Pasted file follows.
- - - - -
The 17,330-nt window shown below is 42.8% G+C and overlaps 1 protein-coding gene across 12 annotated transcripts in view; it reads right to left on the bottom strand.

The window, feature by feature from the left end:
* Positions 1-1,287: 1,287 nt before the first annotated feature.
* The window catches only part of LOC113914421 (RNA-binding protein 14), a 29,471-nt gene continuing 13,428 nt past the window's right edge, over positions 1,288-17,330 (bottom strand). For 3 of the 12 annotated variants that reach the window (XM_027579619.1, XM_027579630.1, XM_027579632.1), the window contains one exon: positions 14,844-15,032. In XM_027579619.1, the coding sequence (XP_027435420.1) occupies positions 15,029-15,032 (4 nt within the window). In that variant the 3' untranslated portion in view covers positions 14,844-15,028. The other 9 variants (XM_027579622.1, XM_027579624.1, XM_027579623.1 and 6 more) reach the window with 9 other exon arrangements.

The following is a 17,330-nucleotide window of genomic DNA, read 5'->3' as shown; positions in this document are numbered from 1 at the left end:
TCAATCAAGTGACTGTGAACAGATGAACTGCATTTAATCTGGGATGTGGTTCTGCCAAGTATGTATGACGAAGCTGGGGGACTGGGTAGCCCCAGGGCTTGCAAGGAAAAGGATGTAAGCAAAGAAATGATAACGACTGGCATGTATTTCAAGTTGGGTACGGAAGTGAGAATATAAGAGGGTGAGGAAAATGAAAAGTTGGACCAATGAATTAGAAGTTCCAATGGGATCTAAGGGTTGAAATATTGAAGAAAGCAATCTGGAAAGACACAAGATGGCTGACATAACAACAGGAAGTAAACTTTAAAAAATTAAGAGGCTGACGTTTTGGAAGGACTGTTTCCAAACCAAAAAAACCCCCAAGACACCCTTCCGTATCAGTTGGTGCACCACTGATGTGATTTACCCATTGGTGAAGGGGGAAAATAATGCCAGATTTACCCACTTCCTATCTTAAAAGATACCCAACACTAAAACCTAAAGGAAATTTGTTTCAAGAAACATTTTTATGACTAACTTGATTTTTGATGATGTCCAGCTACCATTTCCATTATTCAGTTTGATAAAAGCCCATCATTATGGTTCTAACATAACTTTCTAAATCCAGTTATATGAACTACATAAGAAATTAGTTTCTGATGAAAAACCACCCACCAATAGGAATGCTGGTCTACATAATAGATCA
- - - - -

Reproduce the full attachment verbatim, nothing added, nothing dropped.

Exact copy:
The 17,330-nt window shown below is 42.8% G+C and overlaps 1 protein-coding gene across 12 annotated transcripts in view; it reads right to left on the bottom strand.

The window, feature by feature from the left end:
* Positions 1-1,287: 1,287 nt before the first annotated feature.
* The window catches only part of LOC113914421 (RNA-binding protein 14), a 29,471-nt gene continuing 13,428 nt past the window's right edge, over positions 1,288-17,330 (bottom strand). For 3 of the 12 annotated variants that reach the window (XM_027579619.1, XM_027579630.1, XM_027579632.1), the window contains one exon: positions 14,844-15,032. In XM_027579619.1, the coding sequence (XP_027435420.1) occupies positions 15,029-15,032 (4 nt within the window). In that variant the 3' untranslated portion in view covers positions 14,844-15,028. The other 9 variants (XM_027579622.1, XM_027579624.1, XM_027579623.1 and 6 more) reach the window with 9 other exon arrangements.

The following is a 17,330-nucleotide window of genomic DNA, read 5'->3' as shown; positions in this document are numbered from 1 at the left end:
TCAATCAAGTGACTGTGAACAGATGAACTGCATTTAATCTGGGATGTGGTTCTGCCAAGTATGTATGACGAAGCTGGGGGACTGGGTAGCCCCAGGGCTTGCAAGGAAAAGGATGTAAGCAAAGAAATGATAACGACTGGCATGTATTTCAAGTTGGGTACGGAAGTGAGAATATAAGAGGGTGAGGAAAATGAAAAGTTGGACCAATGAATTAGAAGTTCCAATGGGATCTAAGGGTTGAAATATTGAAGAAAGCAATCTGGAAAGACACAAGATGGCTGACATAACAACAGGAAGTAAACTTTAAAAAATTAAGAGGCTGACGTTTTGGAAGGACTGTTTCCAAACCAAAAAAACCCCCAAGACACCCTTCCGTATCAGTTGGTGCACCACTGATGTGATTTACCCATTGGTGAAGGGGGAAAATAATGCCAGATTTACCCACTTCCTATCTTAAAAGATACCCAACACTAAAACCTAAAGGAAATTTGTTTCAAGAAACATTTTTATGACTAACTTGATTTTTGATGATGTCCAGCTACCATTTCCATTATTCAGTTTGATAAAAGCCCATCATTATGGTTCTAACATAACTTTCTAAATCCAGTTATATGAACTACATAAGAAATTAGTTTCTGATGAAAAACCACCCACCAATAGGAATGCTGGTCTACATAATAGATCA